10 min read

Coda at scale: managing table counts

How to identify and address docs with high table counts

Having too many tables in your Coda doc can lead to various challenges and risks. In this guide, we explore the reasons why having an excessive number of tables can be problematic and provide solutions to help you manage and optimize your doc effectively.
What you'll learn:
  • How to determine table count.
  • Risks of having too many tables.
  • Tips for reducing table count.
  • Scalable doc schemas.

Checking table count

Use the doc map to see a list and count of all the tables in your doc. Table count is listed at the very top.
Remember, there are 2 types of tables in Coda: independent tables and connected views. This guide focuses on what to do if you have a large number of independent tables. Learn more about tables vs views here.

Risks of having too many tables

There are 3 main reasons that having too many tables in a doc is risky.

Data connectivity

When you have data spread across independent tables, it’s not connected in the same way as it would be in connected views. Let’s explore an example: A “meeting notes” doc where a brand new “action items” table is generated for every single team meeting. Because these are independent tables and not views of a central “all action items” table, the team is not able to:
  • Compare entries across all meetings.
  • Easily calculate how many total action items have ever been created.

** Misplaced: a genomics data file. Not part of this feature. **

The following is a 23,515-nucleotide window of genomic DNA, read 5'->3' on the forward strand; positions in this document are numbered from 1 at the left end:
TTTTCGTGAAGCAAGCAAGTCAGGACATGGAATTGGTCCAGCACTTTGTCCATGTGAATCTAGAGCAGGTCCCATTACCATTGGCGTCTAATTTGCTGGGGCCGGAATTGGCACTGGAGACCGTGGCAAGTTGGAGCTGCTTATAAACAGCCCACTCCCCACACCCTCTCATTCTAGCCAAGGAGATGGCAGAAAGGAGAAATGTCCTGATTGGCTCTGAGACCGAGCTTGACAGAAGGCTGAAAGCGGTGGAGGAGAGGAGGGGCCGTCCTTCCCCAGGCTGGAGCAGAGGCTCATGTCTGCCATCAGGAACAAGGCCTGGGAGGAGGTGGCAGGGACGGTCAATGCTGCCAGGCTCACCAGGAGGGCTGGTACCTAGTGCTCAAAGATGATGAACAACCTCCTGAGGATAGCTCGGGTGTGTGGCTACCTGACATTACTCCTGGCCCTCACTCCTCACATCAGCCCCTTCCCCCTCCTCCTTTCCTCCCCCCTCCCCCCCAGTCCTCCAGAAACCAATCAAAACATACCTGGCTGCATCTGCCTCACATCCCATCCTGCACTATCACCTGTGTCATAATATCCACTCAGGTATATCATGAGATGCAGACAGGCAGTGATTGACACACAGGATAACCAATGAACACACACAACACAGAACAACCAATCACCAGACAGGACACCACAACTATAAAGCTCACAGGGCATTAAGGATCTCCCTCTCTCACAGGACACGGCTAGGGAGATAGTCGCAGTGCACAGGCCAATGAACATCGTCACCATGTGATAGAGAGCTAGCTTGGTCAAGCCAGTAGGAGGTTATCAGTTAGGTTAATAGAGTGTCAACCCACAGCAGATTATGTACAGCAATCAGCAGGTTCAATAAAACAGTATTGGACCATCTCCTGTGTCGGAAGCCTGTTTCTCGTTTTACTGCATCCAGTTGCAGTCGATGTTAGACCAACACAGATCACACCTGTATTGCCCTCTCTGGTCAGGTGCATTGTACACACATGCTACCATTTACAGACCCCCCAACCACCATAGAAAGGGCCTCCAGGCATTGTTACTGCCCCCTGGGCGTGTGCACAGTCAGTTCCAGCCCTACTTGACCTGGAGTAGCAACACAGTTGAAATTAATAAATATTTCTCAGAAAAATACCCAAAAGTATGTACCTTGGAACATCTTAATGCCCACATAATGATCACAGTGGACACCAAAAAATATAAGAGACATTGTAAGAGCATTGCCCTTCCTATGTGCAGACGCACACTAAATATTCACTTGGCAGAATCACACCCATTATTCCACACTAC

• Pull a list of all incomplete action items across all meetings.
  • See a personalized list of all of their assigned action items across all meetings.
If you have multiple independent tables with similar or duplicate data, you’re not fully utilizing the potential of Coda. However, if you turn these tables into connected views of one main table, you can do so much more with your data.


Let's be honest, who likes clutter? If you have 50+ tables that are all unique and therefore could not be consolidated into views, this may be a sign that you have too much going on in one doc. Docs that house many different topics or workflows can become difficult to use and navigate, and finding specific information within the doc becomes challenging. It is often the case in larger docs that not every section is relevant to every user. This means users are spending more time sifting through irrelevant content, searching for the right page, and the right table, to find what they need. This can lead to inefficiency and frustration for your users. Not sure what should stay and what should go? Learn more about what should get it’s own doc here.


Doc performance is all about doc size. Doc size is calculated by adding up the sizes of all doc elements (pages, tables, views, rows, buttons, etc). In docs with huge table counts, its often not the tables themselves that become issues, its the number of rows. If you have 100 tables with 100 rows each, that is the same as having 1 table with 10,000 rows! It’s easy to see how quickly things can add up and eventually, your doc will slow down. Learn more about doc size and performance here.

Reducing table count

If you have a doc with too many tables, it’s likely for one of two reasons. 1. You created tables when you should have created views 2. You have an unfocused “mega doc”

Scenario 1: Tables that should be views

When discussing tables, it’s helpful to think of your data in terms of nouns and adjectives:
  • Rows = nouns
  • Columns = adjectives